Editor’s Note: The following report is excerpted from Joseph Farah’s G2 Bulletin, the premium online newsletter published by the founder of WND. Subscriptions are $99 a year or, for monthly trials, just $9.95 per month for credit card users, and provide instant access for the complete reports.

WASHINGTON – There are indications a Muslim Brotherhood-backed Syrian-American, Ghasam Hitto, picked by some Syrian rebels to be their interim prime minister, may not be acceptable to the main Free Syrian Army, according to a report in Joseph Farah’s G2 Bulletin.

That group now is conducting warfare against the government of Syrian President Bashar al-Assad.

This split within the Syrian opposition coalition will make it even more difficult for such countries as the United States and European allies to have a united front against the al-Assad regime.

FSA chief of staff Selim Idriss let it be known that “the Free Syrian Army, in all its groups and revolutionary entities, conditions its support and cooperation with a prime minister on consensus” among the opposition.

“We in the free Syrian Army do not recognize Ghassan Hitto as prime minister because the main opposition National Coalition did not reach a consensus,” according to FSA political and media coordinator Louay Muqdad.

According to WND sources, Hitto was backed by the Muslim Brotherhood in his selection that also had the support of the United States.

Hitto and his family apparently left Syria at a time when the Syrian Muslim Brotherhood was kicked out of Syria. It always has had a link to Osama bin Laden and later al-Qaida.

Indicative of this relationship, it was Syrian Muslim Brotherhood members who were in exile in Hamburg, Germany, who had close ties to Sunni militants who were to become the hijackers of aircraft in the United States to commit the worst terrorist act on the U.S. on Sept. 11, 2001.

Nevertheless, congressional staffers have indicated that Hitto had the backing of Secretary of State John Kerry and had been briefed by CIA in preparation for being interim prime minister, a determination that also was opposed by Russia and even elements in the U.S. who supported a transitional government to be worked out with the al-Assad regime.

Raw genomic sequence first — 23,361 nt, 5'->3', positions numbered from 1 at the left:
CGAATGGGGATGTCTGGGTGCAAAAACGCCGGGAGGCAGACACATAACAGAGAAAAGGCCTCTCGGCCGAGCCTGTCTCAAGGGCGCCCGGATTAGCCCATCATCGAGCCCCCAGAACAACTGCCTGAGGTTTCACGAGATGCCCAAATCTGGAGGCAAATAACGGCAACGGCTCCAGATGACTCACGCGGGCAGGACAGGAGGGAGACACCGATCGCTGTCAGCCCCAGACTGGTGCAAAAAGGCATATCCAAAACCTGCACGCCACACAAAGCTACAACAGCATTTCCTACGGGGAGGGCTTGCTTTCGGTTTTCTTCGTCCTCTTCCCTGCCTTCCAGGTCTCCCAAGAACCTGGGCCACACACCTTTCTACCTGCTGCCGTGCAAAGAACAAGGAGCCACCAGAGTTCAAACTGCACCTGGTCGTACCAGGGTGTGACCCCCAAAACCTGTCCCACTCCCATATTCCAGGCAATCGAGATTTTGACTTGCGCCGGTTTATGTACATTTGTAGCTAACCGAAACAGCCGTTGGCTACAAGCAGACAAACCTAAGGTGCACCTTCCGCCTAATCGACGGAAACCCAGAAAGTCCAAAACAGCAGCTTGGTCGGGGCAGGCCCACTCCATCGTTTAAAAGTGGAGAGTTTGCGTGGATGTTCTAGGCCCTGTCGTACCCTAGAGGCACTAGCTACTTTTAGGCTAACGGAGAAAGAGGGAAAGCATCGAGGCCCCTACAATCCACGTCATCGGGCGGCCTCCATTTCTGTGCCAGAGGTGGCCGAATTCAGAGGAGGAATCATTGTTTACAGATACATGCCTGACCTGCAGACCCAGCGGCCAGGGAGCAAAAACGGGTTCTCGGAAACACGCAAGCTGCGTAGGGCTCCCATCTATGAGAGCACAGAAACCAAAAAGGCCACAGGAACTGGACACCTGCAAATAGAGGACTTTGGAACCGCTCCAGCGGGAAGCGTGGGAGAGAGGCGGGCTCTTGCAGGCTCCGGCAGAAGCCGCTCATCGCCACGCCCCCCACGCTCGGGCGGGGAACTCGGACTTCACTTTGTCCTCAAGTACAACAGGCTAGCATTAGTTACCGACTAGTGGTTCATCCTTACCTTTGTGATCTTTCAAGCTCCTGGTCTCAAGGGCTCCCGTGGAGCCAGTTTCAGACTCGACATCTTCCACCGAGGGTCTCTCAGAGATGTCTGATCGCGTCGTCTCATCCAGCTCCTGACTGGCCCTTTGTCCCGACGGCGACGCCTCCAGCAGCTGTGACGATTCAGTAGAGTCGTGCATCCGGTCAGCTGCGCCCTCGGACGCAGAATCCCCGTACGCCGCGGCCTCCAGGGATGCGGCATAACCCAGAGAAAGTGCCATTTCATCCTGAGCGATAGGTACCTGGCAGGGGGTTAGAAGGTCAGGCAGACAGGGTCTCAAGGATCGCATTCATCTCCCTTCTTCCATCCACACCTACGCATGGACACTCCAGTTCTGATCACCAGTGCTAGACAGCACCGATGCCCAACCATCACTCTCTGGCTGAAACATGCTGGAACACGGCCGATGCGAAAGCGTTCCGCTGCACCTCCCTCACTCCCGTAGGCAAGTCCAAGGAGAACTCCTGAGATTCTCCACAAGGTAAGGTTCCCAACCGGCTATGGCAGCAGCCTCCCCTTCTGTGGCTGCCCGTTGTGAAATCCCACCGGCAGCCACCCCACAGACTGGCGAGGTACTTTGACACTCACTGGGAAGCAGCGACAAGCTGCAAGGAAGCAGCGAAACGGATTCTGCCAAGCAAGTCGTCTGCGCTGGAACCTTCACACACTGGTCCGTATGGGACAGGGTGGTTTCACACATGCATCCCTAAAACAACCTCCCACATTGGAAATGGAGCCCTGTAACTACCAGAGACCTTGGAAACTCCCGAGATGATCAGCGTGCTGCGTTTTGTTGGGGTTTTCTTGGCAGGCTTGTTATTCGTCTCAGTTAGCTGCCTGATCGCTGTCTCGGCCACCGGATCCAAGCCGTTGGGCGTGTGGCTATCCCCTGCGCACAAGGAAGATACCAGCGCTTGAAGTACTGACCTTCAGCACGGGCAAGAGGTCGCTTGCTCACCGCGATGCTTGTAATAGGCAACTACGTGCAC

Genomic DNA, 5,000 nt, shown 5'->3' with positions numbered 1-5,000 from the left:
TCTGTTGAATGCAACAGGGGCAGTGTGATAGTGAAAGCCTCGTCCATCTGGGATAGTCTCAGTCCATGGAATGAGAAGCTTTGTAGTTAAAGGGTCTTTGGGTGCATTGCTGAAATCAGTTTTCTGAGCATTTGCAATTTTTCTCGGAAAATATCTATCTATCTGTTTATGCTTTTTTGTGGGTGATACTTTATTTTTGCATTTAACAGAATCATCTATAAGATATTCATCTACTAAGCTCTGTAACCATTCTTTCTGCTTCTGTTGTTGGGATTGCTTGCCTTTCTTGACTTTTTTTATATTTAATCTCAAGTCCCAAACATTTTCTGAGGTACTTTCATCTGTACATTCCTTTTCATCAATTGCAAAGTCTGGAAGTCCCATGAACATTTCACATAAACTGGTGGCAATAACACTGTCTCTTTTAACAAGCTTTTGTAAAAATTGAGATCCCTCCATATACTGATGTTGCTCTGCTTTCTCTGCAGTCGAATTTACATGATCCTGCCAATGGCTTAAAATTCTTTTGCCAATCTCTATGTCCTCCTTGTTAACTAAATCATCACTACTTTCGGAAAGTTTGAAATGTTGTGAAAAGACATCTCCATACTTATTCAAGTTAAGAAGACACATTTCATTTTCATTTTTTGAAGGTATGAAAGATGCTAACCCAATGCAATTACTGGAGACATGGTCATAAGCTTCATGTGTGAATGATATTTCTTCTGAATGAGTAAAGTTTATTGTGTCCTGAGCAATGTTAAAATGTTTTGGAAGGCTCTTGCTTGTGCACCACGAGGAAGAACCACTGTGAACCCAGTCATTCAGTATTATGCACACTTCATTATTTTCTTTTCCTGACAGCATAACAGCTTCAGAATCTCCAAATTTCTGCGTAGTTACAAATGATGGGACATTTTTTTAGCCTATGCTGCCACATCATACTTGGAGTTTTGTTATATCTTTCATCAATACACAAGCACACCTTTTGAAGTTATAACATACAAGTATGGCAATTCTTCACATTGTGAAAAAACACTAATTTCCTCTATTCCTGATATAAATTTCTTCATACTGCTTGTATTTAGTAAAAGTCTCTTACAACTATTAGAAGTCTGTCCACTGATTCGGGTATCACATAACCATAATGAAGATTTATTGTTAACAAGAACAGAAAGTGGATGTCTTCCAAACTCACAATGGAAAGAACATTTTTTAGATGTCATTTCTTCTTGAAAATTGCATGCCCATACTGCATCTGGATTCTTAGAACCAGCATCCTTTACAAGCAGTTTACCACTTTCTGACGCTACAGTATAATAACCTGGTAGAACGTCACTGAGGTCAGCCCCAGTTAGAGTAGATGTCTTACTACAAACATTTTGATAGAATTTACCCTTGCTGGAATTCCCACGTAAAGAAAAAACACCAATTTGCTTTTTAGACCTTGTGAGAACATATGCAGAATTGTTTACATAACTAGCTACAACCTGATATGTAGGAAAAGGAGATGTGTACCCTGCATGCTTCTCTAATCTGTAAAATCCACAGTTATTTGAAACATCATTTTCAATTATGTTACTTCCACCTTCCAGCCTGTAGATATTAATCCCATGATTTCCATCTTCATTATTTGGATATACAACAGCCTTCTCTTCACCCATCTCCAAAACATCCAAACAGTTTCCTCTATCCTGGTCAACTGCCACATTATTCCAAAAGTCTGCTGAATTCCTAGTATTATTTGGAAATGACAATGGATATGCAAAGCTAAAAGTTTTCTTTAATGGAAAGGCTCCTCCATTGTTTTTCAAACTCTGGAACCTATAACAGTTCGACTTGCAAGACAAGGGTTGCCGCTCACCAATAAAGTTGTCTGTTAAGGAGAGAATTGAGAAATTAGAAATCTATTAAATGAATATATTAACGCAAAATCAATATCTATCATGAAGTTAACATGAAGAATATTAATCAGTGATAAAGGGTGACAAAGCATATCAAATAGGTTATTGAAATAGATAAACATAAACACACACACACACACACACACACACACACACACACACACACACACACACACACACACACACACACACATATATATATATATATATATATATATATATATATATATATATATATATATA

Hitto, a naturalized American citizen, won an election in Istanbul where the opposition is headquartered after 35 of 49 coalition members voted for him.

However, several key members of the coalition, including Walid al-Bunni, its spokesman, boycotted the meeting. Another 12 top coalition members suspended their membership with the opposition after Hitto was elected, saying the election result was illegitimate.

An indication of the difficulty for the U.S. to establish a united Syrian opposition became even more apparent after Ahmed Moaz al-Khatib, leader of Syria’s opposition National Coalition, resigned to protest against “institutional limitations” being imposed on the foreign-backed group.

In a resignation announcement, al-Khatib referred to restrictions imposed on him and the inability to work “with a freedom that cannot possibly be had in an official institution.”

His resignation came after Hitto was selected the opposition’s interim prime minister.

The “institutional limitations” referred to, according to sources, were the international community’s reluctance to help Syria’s opposition due to fear of terrorism.

Keep in touch with the most important breaking news stories about critical developments around the globe with Joseph Farah’s G2 Bulletin, the premium, online intelligence news source edited and published by the founder of WND.

For the complete report and full immediate access to Joseph Farah’s G2 Bulletin, subscribe now.

Note: Read our discussion guidelines before commenting.